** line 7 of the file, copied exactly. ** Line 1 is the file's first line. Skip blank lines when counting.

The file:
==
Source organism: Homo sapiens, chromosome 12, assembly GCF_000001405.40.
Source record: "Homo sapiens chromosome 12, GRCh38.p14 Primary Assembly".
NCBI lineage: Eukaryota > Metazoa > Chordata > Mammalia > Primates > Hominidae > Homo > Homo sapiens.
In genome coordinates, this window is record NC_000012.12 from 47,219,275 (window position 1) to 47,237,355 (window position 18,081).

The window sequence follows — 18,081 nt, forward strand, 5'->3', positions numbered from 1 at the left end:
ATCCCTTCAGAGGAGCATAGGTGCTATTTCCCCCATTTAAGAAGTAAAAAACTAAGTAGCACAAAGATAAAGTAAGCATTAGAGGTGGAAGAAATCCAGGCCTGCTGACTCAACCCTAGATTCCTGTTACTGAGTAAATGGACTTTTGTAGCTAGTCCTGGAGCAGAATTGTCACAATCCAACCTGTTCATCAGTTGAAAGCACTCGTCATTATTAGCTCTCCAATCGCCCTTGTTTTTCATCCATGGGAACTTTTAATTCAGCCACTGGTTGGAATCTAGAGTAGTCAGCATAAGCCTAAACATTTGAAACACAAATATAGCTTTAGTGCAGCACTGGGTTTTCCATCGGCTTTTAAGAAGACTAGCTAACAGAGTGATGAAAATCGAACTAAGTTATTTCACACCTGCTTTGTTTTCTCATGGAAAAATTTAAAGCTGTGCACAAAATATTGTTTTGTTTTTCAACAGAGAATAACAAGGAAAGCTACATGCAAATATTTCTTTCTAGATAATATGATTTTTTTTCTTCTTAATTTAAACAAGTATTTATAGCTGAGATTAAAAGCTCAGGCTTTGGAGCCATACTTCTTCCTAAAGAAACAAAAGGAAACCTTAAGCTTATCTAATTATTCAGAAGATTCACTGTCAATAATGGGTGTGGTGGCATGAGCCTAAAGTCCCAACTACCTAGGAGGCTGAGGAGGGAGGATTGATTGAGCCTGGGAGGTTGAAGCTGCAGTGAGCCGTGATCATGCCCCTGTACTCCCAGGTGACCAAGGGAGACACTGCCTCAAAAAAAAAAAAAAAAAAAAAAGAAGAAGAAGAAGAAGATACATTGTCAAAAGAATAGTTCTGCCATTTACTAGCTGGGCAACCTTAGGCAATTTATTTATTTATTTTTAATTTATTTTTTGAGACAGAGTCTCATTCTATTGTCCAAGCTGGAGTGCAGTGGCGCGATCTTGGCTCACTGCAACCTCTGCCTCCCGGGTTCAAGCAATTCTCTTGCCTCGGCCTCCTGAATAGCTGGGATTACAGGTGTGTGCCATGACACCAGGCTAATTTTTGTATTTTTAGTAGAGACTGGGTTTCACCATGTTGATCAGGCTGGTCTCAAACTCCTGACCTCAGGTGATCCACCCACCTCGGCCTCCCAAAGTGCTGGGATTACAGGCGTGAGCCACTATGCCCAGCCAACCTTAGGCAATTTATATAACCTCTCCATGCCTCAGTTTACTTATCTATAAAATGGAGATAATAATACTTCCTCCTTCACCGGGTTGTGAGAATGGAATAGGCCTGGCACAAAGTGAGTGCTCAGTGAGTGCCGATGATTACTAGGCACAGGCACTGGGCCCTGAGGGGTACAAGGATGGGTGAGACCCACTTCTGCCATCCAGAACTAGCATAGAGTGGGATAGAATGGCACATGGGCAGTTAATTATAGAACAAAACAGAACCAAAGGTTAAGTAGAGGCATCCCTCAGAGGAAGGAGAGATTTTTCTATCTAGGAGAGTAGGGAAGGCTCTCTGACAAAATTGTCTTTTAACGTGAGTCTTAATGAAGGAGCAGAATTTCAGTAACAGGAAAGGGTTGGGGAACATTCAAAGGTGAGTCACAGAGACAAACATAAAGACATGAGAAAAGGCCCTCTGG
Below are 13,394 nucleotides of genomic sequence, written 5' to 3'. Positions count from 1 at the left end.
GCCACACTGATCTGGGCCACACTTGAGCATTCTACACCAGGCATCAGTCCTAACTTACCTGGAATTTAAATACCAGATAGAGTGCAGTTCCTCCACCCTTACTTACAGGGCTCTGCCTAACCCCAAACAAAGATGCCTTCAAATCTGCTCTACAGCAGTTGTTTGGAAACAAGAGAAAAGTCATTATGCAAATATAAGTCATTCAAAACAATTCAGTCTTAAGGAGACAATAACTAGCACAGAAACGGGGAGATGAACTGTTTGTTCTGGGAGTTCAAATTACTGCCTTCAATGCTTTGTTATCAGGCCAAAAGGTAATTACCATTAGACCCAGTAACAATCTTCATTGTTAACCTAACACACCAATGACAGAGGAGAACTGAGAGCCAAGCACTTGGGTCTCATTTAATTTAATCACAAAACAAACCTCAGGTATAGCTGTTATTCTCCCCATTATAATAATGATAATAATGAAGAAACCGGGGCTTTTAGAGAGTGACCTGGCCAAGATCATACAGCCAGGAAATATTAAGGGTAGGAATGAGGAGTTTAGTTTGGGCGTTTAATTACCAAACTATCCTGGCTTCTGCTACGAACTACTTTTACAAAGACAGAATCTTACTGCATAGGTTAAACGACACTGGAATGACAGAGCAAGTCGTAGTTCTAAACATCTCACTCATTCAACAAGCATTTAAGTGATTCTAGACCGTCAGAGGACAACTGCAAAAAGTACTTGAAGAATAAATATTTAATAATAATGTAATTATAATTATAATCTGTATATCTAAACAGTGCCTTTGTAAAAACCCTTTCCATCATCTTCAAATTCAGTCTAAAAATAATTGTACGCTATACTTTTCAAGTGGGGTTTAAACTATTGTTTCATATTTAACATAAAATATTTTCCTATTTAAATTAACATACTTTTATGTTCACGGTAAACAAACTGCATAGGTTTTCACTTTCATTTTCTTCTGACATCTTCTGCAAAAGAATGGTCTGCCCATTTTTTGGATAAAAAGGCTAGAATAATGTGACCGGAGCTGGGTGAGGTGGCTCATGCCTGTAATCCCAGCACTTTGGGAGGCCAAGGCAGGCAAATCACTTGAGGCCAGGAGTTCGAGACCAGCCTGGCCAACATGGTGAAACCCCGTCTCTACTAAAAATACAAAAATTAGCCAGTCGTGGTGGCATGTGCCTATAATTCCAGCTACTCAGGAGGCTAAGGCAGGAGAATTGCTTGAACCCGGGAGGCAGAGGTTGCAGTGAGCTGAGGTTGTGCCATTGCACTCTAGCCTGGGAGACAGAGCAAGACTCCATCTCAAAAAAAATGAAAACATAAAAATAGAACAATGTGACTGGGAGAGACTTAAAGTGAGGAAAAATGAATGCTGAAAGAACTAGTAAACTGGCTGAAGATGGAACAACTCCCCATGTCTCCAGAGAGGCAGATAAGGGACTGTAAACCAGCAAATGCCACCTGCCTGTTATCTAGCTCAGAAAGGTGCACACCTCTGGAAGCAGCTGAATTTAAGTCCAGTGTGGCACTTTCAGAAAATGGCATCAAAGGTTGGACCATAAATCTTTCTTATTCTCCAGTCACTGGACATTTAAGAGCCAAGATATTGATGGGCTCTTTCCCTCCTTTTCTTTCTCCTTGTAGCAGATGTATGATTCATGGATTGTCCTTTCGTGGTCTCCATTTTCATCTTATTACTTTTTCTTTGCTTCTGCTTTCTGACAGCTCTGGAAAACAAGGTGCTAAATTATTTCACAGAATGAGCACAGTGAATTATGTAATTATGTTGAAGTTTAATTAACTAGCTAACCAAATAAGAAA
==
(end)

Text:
Below are 13,394 nucleotides of genomic sequence, written 5' to 3'. Positions count from 1 at the left end.